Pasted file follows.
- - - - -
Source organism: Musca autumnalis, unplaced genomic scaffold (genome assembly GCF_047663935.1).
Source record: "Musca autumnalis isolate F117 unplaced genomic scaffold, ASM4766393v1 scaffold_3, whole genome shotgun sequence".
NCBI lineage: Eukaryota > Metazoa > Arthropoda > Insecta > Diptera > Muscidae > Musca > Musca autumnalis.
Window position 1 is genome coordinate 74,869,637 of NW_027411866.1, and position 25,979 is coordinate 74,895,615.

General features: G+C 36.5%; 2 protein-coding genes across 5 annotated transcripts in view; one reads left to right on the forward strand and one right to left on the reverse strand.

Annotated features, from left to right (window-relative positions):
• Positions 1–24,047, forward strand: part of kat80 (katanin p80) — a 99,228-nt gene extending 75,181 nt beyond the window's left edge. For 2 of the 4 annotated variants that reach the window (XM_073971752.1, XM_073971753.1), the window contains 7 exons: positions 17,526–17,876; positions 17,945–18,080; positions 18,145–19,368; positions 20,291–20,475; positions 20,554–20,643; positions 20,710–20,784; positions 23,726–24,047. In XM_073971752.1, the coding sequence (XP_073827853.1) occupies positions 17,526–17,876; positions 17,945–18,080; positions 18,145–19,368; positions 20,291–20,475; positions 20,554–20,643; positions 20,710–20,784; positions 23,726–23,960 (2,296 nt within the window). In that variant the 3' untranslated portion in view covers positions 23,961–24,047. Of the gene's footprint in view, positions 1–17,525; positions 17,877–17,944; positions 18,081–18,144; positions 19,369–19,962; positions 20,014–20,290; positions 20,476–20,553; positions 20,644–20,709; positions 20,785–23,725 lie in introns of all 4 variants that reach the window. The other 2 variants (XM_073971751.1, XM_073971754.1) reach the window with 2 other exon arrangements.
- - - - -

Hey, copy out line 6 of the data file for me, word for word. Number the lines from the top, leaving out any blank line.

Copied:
Annotated features, from left to right (window-relative positions):